“Security failures and privacy events can happen, so you should determine a mutual, amicable exchange in the event of an incident, just as you would for a slip and fall, and this should be outlined in the contract,” Saeed said. “Vendors are your partners and shouldn’t hold you responsible for everything.”

Mayer Brown partner Brad Peterson added that companies should build contracts with clear, enforceable commitments, options and incentives.

“In addition to business continuity and backup requirements, the contract should require third-party certifications such as ISO 27000 certification or ISAE 3402 audit reports, notice of data security incidents, and early warnings on technical and financial risks,” he said.

Incident Response

It is also essential companies have their own “Plan B” in case a vendor’s service is interrupted.

Steve Bridges, SVP, cyber/E&O practice, JLT Specialty USA

“Maintain backups of key data under your control or control of a separate supplier. Have alternate sources for necessary data feeds, and leverage technologies such as blockchain where possible to reduce the risk of malicious modification,” Peterson said.

Steve Bridges, SVP of the cyber/E&O practice at JLT Specialty USA, urged all organizations to develop and test response plans to ensure they are prepared for potential data interruption.

“Companies should have procedures in place and work through those plans so it is clear who gets called, when, and what resources need to be brought in to deal with the situation,” he said, adding that steps like this will also help companies negotiate terms with their insurers.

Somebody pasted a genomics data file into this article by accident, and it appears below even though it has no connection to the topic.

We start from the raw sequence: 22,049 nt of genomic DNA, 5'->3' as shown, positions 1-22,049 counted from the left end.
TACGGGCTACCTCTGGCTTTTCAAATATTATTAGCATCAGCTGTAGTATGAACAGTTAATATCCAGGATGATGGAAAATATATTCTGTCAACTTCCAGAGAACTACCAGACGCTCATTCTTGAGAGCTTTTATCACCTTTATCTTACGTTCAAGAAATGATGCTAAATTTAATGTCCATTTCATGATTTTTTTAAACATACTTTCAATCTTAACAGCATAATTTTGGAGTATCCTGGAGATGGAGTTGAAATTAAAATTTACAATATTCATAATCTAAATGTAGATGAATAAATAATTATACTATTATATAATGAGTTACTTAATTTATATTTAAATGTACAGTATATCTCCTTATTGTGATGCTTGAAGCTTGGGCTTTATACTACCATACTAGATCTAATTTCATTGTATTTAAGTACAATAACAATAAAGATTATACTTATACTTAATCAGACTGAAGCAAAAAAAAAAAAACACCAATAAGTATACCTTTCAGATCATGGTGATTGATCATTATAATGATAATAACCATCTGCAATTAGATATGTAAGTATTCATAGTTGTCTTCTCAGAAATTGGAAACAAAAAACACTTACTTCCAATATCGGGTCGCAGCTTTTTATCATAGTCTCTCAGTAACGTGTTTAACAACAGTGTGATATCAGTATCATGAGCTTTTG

“Vendors are your partners and shouldn’t hold you responsible for everything.” — Shiraz Saeed, cyber national practice leader, Starr Cos.

“We look at an organization’s overall cyber security and maturity, and really dig into their response, recovery and continuity plans,” said Saeed, adding: “It’s not about finding risks that are impenetrable, but those that turn themselves from soft targets to hard targets.”

Insurance Coverage

Cyber CBI cover can theoretically be obtained under three types of policy — stand-alone cyber, property (typically covering only physical losses from an interruption), and kidnap & ransom (for ransomware attacks).

“Insureds must identify where there are overlaps and gaps between different types of policies, and dovetail their coverage so they know what is covered and excluded in each policy,” said Jill Dalton, managing director at Aon Risk Consulting.

She noted that property underwriters typically put sublimits on cyber CBI coverage, and often exclude it altogether.

Some policies will respond, added Bridges, but the insured has to be down for an agreed number of hours before coverage kicks in.

A further concern for underwriters is the aggregation of risk within their portfolios if numerous insureds are using the same data vendor.

Paul Bantick, Beazley’s technology media and business services focus group leader, said collaboration between cyber and property underwriters is needed.

“People have been addressing the issue of risk accumulation in property BI policies for years and we should work with property underwriters to come up with solutions.”